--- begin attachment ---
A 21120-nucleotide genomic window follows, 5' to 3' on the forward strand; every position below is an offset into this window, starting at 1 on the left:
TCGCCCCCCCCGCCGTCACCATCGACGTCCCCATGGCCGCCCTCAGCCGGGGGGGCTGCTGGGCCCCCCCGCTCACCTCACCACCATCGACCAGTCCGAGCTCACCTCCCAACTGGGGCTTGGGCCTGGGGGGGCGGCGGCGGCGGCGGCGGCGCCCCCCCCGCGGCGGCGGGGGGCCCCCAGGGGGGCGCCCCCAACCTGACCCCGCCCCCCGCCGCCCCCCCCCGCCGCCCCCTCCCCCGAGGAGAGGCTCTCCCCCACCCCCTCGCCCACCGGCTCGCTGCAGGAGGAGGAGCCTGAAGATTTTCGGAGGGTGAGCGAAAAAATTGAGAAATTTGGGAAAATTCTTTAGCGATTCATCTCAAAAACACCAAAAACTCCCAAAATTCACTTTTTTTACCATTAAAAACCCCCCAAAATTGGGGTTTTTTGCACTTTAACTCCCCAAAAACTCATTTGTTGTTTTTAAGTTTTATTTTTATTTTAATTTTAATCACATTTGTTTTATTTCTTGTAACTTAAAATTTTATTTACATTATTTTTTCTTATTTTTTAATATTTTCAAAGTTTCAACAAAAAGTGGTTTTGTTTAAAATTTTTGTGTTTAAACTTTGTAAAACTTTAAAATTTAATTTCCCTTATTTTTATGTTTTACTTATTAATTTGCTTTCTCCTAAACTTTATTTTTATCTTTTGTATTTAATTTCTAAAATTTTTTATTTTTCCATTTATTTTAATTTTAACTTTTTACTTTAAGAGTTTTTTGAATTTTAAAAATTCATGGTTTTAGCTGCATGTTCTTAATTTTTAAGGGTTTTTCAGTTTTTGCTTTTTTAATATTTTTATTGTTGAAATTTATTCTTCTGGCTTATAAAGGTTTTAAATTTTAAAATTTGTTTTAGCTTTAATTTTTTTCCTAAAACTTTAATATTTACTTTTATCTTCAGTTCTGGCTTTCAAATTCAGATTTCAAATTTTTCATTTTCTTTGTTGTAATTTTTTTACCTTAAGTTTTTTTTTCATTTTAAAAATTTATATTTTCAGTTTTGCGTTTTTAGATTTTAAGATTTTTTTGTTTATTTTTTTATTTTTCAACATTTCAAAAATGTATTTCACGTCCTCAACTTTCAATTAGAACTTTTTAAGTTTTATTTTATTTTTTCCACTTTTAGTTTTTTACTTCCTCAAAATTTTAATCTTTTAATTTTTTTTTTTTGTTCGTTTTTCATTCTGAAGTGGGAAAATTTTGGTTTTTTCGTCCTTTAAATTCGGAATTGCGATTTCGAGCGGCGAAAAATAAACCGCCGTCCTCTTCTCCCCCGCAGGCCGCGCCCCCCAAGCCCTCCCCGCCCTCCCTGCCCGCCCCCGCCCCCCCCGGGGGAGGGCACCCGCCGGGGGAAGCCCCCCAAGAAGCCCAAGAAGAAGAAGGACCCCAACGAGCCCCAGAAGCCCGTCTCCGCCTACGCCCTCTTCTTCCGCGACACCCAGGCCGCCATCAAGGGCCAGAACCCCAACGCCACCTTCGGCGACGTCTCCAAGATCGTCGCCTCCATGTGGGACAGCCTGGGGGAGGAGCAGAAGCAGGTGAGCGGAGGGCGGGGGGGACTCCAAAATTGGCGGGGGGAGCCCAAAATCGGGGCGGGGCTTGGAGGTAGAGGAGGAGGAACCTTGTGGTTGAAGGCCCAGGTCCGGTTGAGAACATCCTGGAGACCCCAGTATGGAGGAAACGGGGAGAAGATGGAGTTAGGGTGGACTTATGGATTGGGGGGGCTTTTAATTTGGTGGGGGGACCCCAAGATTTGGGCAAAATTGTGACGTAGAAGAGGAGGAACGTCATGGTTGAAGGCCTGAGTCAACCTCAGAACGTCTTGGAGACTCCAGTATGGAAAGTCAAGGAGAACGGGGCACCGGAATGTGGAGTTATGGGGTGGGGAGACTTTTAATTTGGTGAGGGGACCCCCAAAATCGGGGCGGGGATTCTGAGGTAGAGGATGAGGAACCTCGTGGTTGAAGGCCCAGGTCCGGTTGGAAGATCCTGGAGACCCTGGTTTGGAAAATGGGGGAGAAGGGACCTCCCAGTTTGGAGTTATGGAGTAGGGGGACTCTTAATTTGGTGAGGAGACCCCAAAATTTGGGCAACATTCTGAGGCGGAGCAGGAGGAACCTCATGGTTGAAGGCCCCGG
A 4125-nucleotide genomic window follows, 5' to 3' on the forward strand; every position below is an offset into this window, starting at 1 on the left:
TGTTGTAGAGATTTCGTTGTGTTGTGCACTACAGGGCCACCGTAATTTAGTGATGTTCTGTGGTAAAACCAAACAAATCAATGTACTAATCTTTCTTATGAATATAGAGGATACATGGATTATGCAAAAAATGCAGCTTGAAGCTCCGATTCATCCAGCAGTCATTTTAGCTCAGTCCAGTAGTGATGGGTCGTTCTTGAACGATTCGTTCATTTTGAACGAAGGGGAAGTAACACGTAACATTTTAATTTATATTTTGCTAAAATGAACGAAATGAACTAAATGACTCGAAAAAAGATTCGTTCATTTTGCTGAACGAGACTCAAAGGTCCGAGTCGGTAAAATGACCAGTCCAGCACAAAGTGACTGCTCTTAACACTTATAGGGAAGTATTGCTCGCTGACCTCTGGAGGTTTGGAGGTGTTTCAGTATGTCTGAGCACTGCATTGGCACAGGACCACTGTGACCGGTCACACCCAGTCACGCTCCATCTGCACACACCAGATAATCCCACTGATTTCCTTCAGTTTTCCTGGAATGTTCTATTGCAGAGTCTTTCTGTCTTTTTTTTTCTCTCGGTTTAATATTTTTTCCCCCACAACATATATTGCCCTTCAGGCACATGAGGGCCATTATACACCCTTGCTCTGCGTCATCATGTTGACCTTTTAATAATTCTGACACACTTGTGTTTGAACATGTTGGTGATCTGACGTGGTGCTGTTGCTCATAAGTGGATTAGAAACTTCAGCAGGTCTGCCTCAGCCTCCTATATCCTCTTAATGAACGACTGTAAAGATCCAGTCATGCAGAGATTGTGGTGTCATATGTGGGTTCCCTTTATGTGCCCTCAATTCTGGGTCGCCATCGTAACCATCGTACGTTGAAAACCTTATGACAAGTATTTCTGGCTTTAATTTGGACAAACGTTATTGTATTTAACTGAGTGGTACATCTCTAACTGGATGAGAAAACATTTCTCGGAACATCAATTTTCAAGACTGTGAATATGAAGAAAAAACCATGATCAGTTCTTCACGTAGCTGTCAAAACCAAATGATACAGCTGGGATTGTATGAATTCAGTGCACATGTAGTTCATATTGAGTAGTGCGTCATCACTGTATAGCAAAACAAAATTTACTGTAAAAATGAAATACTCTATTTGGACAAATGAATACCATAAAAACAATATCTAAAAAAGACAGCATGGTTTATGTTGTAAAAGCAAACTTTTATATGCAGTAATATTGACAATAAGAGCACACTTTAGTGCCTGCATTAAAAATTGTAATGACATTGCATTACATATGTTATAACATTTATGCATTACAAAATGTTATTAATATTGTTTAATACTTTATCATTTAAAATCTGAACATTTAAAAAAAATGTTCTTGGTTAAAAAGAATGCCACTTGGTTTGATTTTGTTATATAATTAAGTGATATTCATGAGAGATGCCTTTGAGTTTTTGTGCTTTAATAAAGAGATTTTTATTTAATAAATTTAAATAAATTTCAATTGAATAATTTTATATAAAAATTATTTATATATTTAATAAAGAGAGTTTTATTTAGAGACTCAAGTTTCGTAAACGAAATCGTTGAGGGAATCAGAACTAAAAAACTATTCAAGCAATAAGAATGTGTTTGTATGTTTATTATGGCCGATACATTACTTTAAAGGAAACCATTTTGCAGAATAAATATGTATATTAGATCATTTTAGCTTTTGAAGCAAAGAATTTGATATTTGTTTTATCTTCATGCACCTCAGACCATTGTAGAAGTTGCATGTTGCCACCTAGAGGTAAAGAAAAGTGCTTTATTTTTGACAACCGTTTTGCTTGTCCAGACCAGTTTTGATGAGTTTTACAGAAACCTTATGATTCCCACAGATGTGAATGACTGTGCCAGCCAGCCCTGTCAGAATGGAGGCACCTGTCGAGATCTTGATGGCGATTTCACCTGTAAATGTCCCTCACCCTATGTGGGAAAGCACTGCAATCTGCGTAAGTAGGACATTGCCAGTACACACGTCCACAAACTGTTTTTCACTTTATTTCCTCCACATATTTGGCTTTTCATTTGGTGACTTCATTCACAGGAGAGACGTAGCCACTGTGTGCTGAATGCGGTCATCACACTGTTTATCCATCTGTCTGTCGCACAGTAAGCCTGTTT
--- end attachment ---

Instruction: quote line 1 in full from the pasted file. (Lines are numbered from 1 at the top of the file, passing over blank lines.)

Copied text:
A 21120-nucleotide genomic window follows, 5' to 3' on the forward strand; every position below is an offset into this window, starting at 1 on the left: